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OFFICE: 833-NCC-INET (833-622-4638)
PUBLIC SAFETY LIAISON: 844-NCMCPTT (844-626-2788) EXTENSION 700

Text to 911 - Call If You Can, Text When You Can't

 

Text to 911

 

Text messaging is one of the primary ways people communicate today, especially young people and members of the hearing and speech impaired community. There are approximately 54 million people with disabilities in the United States, and 34 million of those are hard of hearing, deaf or speech impaired. Text to 911 could also help in situations where a crime is in process, or when a caller is facing domestic abuse, or the caller is injured and cannot speak. There are many scenarios.

Here Is What You Need to Know About Texting 911:

  • Must have a text capable wireless phone and a wireless service plan (required). Cannot send a Text to 911 message without a service contract.

  • Messaging applications do not work with 911.

  • Text emergencies only! Non-emergencies must call 888-545-6651.

  • Do not send photos and videos – 911 is not capable of receiving these items.

  • Do not abbreviate words, do not use slang. .

  • Do not us smileys, emojis or emoticons!

  • Do not Group Text when texting 911.

  • The message length is limited – be short and to the point (example: 55 year old male, having chest pains, need an ambulance at 222 Cannonball Run Road – or – 45 year old female, fallen, broken ankle, 420 Holmes Street)

  • Texting can be delayed a few seconds (about 5 to 10 seconds), takes a little more time for reply exchanges.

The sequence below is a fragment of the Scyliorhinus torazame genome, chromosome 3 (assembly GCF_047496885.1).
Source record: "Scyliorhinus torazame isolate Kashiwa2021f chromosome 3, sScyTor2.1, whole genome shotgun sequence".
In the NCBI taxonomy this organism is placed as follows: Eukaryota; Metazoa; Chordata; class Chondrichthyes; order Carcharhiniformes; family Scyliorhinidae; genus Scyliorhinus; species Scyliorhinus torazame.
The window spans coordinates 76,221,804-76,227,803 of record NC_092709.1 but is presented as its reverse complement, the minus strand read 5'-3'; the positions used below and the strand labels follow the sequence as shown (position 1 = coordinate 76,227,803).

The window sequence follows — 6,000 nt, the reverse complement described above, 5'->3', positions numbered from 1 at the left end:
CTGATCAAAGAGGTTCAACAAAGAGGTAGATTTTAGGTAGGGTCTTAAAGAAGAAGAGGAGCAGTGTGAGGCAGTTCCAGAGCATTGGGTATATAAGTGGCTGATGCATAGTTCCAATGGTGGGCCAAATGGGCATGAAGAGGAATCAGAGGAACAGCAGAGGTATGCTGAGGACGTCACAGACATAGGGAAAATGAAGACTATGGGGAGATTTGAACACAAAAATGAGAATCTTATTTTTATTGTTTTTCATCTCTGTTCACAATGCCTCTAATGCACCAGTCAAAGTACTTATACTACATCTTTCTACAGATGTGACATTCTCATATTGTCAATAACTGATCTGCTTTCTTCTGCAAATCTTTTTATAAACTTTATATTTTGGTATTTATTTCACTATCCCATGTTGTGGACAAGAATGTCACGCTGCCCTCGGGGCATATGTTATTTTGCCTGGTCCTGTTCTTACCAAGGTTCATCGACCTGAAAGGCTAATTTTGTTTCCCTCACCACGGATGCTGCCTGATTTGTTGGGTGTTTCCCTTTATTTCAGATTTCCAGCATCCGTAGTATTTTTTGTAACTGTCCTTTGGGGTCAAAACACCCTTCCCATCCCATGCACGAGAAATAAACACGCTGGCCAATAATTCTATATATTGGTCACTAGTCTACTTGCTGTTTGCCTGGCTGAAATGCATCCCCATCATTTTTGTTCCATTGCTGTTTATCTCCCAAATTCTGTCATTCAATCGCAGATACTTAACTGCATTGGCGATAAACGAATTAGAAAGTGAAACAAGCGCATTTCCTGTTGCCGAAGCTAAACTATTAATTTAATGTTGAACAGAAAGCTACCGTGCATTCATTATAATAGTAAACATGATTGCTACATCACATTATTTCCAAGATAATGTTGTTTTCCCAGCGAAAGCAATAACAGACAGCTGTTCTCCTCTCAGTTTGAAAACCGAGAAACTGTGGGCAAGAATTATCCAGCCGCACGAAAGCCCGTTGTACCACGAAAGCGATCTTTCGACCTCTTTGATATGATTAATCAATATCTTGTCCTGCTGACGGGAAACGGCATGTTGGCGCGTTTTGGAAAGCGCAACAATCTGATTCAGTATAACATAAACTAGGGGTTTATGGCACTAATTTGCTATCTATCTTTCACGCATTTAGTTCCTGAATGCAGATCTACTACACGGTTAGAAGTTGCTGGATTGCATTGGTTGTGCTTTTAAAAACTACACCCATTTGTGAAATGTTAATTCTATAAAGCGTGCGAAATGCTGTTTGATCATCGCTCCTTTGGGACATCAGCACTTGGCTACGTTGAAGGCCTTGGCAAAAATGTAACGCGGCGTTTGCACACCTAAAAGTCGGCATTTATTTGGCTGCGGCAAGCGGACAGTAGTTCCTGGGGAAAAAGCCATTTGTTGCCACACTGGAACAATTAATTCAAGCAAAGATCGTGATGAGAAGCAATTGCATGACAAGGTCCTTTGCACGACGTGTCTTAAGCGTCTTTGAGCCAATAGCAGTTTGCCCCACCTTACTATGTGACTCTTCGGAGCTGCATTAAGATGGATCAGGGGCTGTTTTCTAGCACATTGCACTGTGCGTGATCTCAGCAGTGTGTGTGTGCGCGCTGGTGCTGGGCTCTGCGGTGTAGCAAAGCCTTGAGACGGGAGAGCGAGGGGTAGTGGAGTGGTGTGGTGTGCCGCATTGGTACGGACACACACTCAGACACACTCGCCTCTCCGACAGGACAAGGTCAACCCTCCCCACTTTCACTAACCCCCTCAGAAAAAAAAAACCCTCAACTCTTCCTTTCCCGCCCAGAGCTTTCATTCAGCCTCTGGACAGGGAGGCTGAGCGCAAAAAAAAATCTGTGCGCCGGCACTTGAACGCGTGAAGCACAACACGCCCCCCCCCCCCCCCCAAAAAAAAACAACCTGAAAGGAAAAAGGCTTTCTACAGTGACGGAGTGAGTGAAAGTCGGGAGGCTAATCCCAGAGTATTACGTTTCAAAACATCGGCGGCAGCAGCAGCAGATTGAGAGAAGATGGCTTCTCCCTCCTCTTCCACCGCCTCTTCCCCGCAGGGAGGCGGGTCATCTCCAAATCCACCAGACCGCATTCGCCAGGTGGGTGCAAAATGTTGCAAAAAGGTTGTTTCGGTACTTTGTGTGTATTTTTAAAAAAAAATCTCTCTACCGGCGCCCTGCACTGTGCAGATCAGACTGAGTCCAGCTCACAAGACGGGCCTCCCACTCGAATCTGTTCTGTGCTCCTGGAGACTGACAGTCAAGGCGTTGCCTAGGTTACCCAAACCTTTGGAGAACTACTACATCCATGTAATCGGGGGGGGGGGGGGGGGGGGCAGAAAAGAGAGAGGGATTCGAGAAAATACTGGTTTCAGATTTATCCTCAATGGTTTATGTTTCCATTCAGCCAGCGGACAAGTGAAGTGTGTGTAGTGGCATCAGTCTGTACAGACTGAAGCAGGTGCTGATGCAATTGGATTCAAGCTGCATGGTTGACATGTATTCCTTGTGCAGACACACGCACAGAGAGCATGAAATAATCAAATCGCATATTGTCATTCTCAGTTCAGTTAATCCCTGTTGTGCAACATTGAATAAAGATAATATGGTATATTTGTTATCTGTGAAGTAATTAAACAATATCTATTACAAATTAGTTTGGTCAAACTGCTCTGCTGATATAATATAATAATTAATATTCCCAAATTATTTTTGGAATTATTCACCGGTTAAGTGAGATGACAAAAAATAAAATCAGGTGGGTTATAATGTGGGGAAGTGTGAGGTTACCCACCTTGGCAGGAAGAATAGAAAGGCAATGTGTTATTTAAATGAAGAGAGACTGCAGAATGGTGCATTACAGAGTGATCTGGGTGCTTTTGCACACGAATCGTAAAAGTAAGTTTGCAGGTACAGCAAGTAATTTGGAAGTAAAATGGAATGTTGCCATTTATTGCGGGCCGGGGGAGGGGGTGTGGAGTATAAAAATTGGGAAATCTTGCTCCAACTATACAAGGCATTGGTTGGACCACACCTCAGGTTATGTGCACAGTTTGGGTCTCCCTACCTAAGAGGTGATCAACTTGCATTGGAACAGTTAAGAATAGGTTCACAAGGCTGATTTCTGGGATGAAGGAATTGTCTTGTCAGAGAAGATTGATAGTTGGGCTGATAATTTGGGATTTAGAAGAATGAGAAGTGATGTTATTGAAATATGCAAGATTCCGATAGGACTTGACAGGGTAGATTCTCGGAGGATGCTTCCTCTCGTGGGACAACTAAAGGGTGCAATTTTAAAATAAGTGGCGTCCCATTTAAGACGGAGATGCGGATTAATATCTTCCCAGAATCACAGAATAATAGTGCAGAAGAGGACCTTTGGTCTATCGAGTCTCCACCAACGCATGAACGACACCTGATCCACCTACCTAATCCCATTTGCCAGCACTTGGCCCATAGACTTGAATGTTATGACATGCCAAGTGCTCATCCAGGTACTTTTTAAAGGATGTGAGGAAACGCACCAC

• Do not text to more than one person during your emergency and do not text to more than one 911 center while you are texting your emergency.

  • Text to 911 is not set up in most areas throughout the country and not available if you are roaming.

  • If you text in an area that is not set up for Text to 911, you will receive an automatic reply message "Text to 911 service is unavailable". It will also instruct you to call 911 directly.

  • A voice call to 911 is far better than texting, because if additional information is needed, you are able to provide freely vs. typing it out takes longer, and if you are rendered unconscious, we can "ping" your cell phone and send help immediately. If calling from a landline phone E911 automatically provides your location. So you see, voice communication is best – whenever possible. Text is not 100%.

The best & most efficient way to establish a quicker emergency response is to call 911

How to Text 911

  1. Enter "911" in the "to" field

  2. Type your issue, the address where emergency is occurring and the city or closest landmark.

  3. Press SEND.

  4. Remain on the line, be prepared for dispatcher to reply with questions and follow instructions. There may be a slight delay in response. Do not hang up until you are instructed to do so! Allow for responses to come thru. 

  5. Always keep it brief, concise, and watch your spelling. Do not use abbreviations, no acronyms, no emoticons, and no emoji's. Do not send pictures or videos!

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